Mkomani is Lamu’s present-day Stone town. The ancient structures built with stones still stand today. The dwellers of Mkomani take themselves to be the elite, the ruling class, and the founders of Lamu. These relate themselves more to being Arabs than Africans.

Langoni is found in the south of Lamu and a place of abode for “strangers” or “newcomers”. The homes are mainly built with thatch and mud. These homes were rebuilt using corrugated iron sheets and coral stone blocks following a big fire in 1982.

Bombay and Kashmiri are newer and developing cities in Lamu’s south.

Gardeni is towards the western part of the dune where Lamu sits.

Mosques

Swahili architecture in Lamu’s mosques in resemble a lot like houses, they lack distinguishable features including domes or minarets. The architectural make-up of a Lamu mosque includes the Mihrab, the Mimbar, and the Musalla. Among the most prominent Lamu mosques is Riyadha Mosque, constructed by Habib Salih in 1990. It hosts Lamu’s biggest Mawlid, to celebrate Prophet Mohamed’s birthday.

Swahili Architecture in Shanga Community, Pate Island

The ancient mud and thatch settlement packed with a ton of Swahili architecture is on the southern part of Pate Island around Lamu. The settlement dates back to the middle of the 18 century AD. The Swahili lived here for 600 years until they disappeared at the beginning of the 15th century.

The initial settlement, created near a pit in the dunes 150m away from the sea, was the main enclosure near a well. This well stayed in the same area for some time. The first mosque built with timber was set up on the main enclosure, to serve as a public gathering place.

Building with stones was introduced during the early to the middle of the 10th century, with technology for cutting porites coral from the bottom of the sea. A new mosque built using stone could accommodate most of the male adult population for prayers. Initial stone tombs built using plaster and faced coral are near the mosque.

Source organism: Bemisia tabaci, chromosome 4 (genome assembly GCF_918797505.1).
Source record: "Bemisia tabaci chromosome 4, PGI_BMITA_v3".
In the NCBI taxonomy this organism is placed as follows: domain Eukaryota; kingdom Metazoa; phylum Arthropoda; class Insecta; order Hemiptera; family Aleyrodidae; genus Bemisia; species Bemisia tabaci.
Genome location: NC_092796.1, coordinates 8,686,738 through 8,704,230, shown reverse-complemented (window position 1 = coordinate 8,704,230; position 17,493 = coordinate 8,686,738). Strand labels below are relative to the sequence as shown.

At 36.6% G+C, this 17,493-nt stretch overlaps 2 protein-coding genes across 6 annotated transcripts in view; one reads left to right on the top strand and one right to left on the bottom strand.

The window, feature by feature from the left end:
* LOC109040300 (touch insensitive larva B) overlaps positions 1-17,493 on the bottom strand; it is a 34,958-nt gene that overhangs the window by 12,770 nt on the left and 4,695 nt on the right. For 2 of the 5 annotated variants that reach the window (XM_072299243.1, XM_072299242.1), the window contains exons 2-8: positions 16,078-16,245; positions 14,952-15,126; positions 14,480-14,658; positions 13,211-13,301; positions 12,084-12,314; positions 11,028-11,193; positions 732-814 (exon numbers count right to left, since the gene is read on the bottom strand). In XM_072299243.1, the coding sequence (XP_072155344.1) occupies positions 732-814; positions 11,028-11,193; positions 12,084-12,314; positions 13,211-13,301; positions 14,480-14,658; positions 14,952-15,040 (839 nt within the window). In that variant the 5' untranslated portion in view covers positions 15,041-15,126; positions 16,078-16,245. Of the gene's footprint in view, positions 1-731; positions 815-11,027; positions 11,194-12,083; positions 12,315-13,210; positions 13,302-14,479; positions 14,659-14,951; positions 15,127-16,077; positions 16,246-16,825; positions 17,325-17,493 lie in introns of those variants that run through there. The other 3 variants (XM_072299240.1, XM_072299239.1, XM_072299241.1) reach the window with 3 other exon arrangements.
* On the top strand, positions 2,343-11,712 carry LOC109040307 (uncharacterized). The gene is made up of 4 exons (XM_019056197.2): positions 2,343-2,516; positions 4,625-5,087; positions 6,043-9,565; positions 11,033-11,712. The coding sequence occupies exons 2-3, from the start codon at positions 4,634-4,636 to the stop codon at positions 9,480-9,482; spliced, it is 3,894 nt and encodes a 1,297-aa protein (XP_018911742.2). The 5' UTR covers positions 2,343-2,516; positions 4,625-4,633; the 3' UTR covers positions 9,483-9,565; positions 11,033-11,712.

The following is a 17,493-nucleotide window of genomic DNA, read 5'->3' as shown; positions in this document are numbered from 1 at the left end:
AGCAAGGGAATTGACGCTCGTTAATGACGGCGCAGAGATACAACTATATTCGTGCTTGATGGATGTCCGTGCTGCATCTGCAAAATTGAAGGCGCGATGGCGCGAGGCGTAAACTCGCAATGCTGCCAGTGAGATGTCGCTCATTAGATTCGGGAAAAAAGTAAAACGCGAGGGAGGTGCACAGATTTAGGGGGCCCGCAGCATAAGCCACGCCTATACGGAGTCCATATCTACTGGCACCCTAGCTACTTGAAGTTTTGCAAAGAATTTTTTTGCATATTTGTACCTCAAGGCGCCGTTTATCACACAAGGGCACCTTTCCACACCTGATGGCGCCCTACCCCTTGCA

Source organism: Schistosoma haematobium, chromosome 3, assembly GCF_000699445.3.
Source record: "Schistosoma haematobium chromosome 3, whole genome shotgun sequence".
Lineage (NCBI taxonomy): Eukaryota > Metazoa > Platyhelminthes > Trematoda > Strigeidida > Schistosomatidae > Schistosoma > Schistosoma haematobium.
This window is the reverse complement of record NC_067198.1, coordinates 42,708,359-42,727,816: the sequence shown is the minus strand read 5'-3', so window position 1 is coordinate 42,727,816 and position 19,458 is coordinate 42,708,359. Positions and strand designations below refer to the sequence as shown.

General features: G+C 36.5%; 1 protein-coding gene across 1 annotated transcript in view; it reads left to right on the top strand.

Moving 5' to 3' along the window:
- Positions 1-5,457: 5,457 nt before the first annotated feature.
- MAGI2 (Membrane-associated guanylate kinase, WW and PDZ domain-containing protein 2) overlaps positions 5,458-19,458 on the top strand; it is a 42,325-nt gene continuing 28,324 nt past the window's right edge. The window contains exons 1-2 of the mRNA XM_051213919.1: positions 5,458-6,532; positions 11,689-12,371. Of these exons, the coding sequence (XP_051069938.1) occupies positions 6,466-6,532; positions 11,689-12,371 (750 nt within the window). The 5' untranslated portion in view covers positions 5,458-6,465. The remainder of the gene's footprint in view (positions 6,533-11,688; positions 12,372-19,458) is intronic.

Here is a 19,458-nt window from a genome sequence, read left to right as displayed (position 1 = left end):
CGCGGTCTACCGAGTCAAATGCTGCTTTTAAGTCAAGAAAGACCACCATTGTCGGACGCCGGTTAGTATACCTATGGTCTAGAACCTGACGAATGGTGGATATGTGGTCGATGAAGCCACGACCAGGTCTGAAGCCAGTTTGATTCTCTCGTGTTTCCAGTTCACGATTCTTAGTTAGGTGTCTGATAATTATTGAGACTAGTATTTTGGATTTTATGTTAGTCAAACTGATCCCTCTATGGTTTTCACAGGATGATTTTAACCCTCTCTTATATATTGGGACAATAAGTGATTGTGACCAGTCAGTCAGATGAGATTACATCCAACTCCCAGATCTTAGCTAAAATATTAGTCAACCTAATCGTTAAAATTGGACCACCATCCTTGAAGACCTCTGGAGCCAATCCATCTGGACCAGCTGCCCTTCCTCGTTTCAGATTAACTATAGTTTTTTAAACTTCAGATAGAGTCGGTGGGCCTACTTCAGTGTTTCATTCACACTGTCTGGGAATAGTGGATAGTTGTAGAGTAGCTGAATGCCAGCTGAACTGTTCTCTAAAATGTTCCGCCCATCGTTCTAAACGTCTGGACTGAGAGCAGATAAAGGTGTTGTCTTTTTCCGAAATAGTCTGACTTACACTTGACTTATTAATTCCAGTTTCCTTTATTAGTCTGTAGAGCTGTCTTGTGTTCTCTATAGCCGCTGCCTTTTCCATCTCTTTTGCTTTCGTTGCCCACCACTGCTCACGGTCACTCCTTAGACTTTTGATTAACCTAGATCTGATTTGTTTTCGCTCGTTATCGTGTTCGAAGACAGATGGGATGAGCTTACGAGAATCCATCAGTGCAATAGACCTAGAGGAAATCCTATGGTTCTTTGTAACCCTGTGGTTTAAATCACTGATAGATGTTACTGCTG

To Mark Horton, an archeologist all Shanga’s remaining single-story stone houses have walls of lime and coral rag with a thickness of about 0.38 m to 0.45 m. The foundation walls are in a shallow trench with a depth of less than 0.4 m.  Unearthed archeological artifacts show specialization in weaving, leatherworking, and textile working. Shanga town is organized in mitaa (deme according to Horton), portraying the categorization of social classes.

Deme A: Found in the north for farmers using ironworking implements. Fewer stone buildings exist, with the presence of furnaces and iron slag.

Deme B: Found in the east for cattle keepers. Huge stone enclosures (potentially to keep cattle, with heaps of dung) and houses with many rooms make up the biggest part.

Deme C: Found in the south for maritime merchants. Presence of similar stone houses, with some guest rooms. This group is on the settlement’s seaward side.

Deme D: Found in the west for craftsmen. These include mainly stone houses without a standard plan, proposing the adjustment of work studios. The location is full of bead-making apparatus, tanning pits, and spindle whorls.

Mombasa, Kenya

Mombasa Old Town is a city on the southeast coast of Kenya on the Indian Ocean. With the multiple influences from various societies such as the Arabs, Omanis, Indians, and Portuguese, Mombasa is gradually losing its identity as a Swahili urban center.

Mombasa’s classical Swahili architecture portrays unique approaches regarding urban scales and building, in response to the difficult monsoon season climate. Critical building elements are doorways having arched openings, extended balconies, wooden shutter windows half-open for daylight, and barazas (concrete bench/low stone) connecting to the primary building façade. The strategic placement of all openings and windows optimizes ventilation. Inside courtyards help cool down inside the structure.

Most of Mombasa’s Swahili architecture is with coral stones, readily available on the coast and with low embodied power. Whitewashed facades reflect excessive heat.

Malindi in Kenya

Gedi ruins in Malindi, Kenya
Gedi ruins in Malindi, Kenya

Malindi is a location including Mambrui site, Gedi (or Gede) Ruin, Malindi Old Town,  and other settlements, is a critical location with Swahili architecture in the eastern part of Kenya. Gedi’s location includes an enclosed town and its provincial area.